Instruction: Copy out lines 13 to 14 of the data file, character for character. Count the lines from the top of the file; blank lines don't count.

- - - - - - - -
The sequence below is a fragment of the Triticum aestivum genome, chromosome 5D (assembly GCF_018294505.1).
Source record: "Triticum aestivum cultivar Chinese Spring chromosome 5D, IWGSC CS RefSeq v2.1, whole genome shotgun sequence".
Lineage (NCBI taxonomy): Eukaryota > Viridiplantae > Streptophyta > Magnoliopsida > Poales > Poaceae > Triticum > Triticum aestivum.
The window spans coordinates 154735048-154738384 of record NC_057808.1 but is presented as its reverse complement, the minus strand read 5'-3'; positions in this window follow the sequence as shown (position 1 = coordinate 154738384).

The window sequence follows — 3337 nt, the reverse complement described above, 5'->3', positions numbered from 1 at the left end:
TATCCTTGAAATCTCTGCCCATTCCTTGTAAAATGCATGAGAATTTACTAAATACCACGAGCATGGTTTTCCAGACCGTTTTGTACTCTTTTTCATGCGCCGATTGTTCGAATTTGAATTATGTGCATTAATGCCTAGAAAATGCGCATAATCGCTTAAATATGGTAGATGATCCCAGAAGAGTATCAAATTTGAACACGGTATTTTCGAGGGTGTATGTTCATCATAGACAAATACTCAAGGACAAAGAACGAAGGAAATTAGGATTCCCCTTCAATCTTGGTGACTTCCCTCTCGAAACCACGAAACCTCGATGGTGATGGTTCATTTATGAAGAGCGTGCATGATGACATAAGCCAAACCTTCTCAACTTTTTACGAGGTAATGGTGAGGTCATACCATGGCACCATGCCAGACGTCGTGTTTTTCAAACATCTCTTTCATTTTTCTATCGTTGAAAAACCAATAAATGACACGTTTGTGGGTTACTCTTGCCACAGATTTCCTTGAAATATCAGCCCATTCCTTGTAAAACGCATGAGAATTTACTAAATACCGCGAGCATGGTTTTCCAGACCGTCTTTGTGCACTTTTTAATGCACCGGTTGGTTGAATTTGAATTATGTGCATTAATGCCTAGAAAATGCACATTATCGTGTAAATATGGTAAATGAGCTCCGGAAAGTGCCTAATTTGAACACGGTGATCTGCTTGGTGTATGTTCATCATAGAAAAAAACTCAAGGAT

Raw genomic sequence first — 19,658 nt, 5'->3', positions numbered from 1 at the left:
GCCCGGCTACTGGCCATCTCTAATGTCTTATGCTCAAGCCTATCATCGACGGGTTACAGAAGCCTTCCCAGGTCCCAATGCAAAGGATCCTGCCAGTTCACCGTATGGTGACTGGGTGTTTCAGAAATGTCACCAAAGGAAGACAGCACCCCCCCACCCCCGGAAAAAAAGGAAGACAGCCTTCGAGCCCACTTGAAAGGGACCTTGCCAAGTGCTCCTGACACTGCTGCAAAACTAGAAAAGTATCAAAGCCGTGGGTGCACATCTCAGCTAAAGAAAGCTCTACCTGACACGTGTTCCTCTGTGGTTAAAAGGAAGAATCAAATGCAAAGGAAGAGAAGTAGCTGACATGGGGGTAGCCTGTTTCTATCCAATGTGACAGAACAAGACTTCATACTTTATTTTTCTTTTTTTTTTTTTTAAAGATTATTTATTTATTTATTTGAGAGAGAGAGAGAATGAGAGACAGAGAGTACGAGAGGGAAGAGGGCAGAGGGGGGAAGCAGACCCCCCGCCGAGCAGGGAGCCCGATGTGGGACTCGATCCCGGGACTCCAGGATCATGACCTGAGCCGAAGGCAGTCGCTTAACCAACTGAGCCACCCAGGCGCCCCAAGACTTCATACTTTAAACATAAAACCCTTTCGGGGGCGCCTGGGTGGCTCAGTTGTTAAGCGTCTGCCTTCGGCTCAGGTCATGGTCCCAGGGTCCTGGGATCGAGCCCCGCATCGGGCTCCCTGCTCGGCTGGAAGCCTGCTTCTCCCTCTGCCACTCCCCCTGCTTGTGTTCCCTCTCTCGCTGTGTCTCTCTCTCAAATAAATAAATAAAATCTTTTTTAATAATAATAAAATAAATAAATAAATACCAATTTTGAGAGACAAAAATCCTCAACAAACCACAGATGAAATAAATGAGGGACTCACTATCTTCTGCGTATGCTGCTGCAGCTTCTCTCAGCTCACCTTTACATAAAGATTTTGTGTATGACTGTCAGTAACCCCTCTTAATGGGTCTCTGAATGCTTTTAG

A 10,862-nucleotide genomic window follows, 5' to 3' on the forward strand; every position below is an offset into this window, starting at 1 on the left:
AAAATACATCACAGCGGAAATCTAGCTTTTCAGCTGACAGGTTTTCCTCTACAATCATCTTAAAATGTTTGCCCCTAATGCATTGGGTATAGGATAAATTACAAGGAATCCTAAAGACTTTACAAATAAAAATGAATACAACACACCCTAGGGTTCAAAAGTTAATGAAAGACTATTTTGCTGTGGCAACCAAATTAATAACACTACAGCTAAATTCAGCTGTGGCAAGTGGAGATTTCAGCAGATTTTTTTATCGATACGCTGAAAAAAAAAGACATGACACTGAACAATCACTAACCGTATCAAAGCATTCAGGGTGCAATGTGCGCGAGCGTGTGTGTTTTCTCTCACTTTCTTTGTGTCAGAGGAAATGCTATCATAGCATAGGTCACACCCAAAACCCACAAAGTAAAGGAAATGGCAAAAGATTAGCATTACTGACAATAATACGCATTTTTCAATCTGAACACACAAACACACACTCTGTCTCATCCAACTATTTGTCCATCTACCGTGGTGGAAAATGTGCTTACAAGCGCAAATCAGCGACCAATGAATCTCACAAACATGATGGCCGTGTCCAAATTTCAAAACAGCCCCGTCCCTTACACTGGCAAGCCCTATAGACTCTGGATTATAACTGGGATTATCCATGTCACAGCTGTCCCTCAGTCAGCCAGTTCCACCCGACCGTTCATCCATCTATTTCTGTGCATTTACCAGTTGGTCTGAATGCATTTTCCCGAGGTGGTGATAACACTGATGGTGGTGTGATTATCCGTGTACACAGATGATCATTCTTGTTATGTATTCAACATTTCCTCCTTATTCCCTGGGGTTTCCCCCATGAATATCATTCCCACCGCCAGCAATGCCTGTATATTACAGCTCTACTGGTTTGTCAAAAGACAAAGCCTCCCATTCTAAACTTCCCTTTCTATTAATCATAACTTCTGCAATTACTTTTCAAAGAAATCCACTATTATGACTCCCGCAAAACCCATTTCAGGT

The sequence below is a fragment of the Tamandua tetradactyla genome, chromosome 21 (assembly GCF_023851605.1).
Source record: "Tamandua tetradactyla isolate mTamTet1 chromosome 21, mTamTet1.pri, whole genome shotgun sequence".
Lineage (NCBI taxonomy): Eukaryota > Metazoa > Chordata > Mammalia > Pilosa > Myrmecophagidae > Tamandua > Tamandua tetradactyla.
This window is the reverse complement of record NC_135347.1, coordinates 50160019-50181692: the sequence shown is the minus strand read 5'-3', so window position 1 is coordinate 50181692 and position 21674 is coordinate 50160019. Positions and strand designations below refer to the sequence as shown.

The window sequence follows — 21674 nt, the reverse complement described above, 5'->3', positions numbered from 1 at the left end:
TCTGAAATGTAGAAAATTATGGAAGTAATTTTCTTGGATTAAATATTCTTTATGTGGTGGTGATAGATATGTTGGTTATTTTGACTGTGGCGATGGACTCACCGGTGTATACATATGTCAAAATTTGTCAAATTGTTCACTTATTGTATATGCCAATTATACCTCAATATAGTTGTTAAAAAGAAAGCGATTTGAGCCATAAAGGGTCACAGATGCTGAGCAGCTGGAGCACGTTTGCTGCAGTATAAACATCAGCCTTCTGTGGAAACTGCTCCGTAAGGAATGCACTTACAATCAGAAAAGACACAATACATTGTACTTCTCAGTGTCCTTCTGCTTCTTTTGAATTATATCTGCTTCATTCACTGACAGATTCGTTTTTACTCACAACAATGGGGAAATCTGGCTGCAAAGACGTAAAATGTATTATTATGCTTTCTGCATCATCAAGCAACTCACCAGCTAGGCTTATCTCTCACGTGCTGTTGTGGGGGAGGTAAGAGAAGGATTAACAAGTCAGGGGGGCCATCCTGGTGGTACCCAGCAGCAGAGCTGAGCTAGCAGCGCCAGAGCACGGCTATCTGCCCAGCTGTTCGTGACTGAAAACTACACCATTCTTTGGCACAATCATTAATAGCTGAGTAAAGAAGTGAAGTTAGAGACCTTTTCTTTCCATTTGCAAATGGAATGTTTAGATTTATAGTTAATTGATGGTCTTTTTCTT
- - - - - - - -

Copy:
Lineage (NCBI taxonomy): Eukaryota > Metazoa > Chordata > Mammalia > Pilosa > Myrmecophagidae > Tamandua > Tamandua tetradactyla.
This window is the reverse complement of record NC_135347.1, coordinates 50160019-50181692: the sequence shown is the minus strand read 5'-3', so window position 1 is coordinate 50181692 and position 21674 is coordinate 50160019. Positions and strand designations below refer to the sequence as shown.